News The new Marks & Spencer advertising campaign featuring 'outspoken women'

Tracey Emin's transformation from establishment-shaking rebel to middle England treasure appears complete after the artist was chosen to feature in a new Marks & Spencer advertising campaign featuring “outspoken women”.

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World leaders, Hollywood stars, the business elite - why does everyone want to get their picture in 'Vanity Fair'?

Camera lens gives a face to the music

Portraits of Victorian composers will sit alongside large exhibition prints such as that of Benjamin Britten by Karsh and modern studies such as Annie Leibovitz's 1970 picture of John Lennon in a new exhibition celebrating 150 years of photographs of British composers, writes David Lister. The show, "Variations On A Theme", opens at the National Portrait Gallery in London today. Many of the exhibits come from the gallery's archives and are rarely on view. A series of concerts in the gallery will feature music by composers from the exhibition.

Attempted moustache

Milk is in deep water. Butt of cholesterol scares and victim of fashion, it long ago lost its imprimatur as pure health in a bottle. What to do? David Rabinovitch reports

Diary: 13-19 June

Tuesday 14: Three Counties' Agricultural Show begins, Three Counties Showground, Malvern. Horse Racing, Royal Ascot begins, Ascot, Berkshire.

PHOTOGRAPHY / How flattery got Annie everywhere: Annie Leibovitz has easier access to the famous than any other photographer. That's the problem, says Giles Smith

THE PICTURES from Sarajevo come last - 12 of them in a block featuring blood and death and one grim birth, closing this retrospective of work by Annie Leibovitz, queen of the celebrity portrait, toast of Vanity Fair. The message is, there's a world of suffering out there; but coming after yards of celebs in succulent colour - athletes, politicians, rock stars, film stars, Richard Branson - you may find it arrives a little late.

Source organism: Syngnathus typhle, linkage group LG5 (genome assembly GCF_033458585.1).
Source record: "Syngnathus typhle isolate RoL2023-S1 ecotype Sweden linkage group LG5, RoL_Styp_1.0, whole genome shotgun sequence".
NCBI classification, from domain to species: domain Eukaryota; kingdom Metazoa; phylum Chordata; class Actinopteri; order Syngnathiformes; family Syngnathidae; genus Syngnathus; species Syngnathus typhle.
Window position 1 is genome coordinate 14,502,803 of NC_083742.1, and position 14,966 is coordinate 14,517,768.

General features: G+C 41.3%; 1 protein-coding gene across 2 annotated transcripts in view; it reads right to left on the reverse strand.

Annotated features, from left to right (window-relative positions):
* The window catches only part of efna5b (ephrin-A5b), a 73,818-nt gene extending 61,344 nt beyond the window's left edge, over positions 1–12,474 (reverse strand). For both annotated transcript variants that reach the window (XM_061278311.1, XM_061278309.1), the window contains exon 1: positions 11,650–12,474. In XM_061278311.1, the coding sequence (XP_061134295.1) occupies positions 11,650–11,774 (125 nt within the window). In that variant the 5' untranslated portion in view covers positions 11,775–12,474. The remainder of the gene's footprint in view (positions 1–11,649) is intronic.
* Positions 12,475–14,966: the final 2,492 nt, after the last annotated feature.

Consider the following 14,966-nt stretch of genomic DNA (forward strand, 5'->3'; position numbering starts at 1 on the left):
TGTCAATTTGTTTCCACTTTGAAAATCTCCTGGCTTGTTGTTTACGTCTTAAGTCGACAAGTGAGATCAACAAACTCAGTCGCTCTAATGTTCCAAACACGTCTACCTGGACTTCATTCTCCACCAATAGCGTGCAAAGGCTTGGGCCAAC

PHOTOGRAPHY / A ride on the back of a horse called Fame: 'Hello] magazine with the neuroses and without the naffness': Andrew Palmer questions the work of Annie Leibovitz, on show at the National Portrait Gallery

War-torn Sarajevo is a real problem. The eight or so images which hang on the concluding wall of the Annie Leibovitz portrait show come at you like a hazardous exclamation mark at the end of an otherwise straightforward piece of prose.

Talking pictures with Annie Leibovitz: From Jagger to Trump, she summed up the Seventies and Eighties. Her latest subject is Sarajevo. As a new show opens in London, the photographer talks to Angela Lambert

When you enter the exhibition of Annie Leibovitz's photographs at the National Portrait Gallery you should immediately turn right. On that end wall is a series of images from Sarajevo. They are so compelling that they demand to be seen at the beginning rather than as the culmination of the show. A fallen bicycle, a huge comma of black blood in its wake; a new-born baby arched in the air, still umbilically attached; a murdered man with bloodied face cradled in his own plaid coat. Many were taken only last month. After nearly 35 years and millions of negatives, Leibovitz's eye is as tender and ruthless as ever.

March: Diary

1: St David's Day. Spring Antique and Collectors Fair begins, South of England Showground, Ardingly, West Sussex.

People: Hillary looks a star as a star looks to be president

Hillary Clinton photographed in romantic pose by Annie Leibovitz, despite opposition from the First Lady's staff, who favoured her being shown wearing business suit and serious expression. The softer-look Mrs Clinton appears in the December issue of Vogue magazine.

Fashion: Yours: big shots at a snip

Pamela Hanson, Annie Leibovitz, David Bailey, David Sims, Miles Aldridge, Nick Knight. What sounds like a roll call of the mavens of fashion photography is actually a list of contributors to 'Fashion Exposures', an exhibition organised by the Aids charity Fashion Acts and sponsored by the Independent.

Photographs of the stars to be auctioned for Aids charity

THESE photographs of Marilyn Monroe, David Hockney and Arnold Schwarzenegger are among 100 images to be auctioned in aid of London Lighthouse, Europe's largest residential and support centre for men and women affected by HIV and Aids, writes Dalya Alberge.

TELEVISION / The loneliness of the long-distance runner: James Rampton watches Rushdie on the move, four years on; plus Adventures, Screen Two and The South Bank Show

IT cannot be much fun to have to go to the lavatory with a posse of Special Branch officers in tow. But that's what life is like for Salman Rushdie: In the Shadow of the Fatwa (Sunday C4). In such seemingly mundane details, Udi Eichler's film effectively captured the captured writer's loneliness. Rushdie's four years in hiding have, for instance, honed his skills at Nintendo. In a blackly comic sequence, he enthused about his ability to zap his enemies with fire-balls.
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Did Japanese workers really get their symbols mixed up and display Santa on a crucifix?

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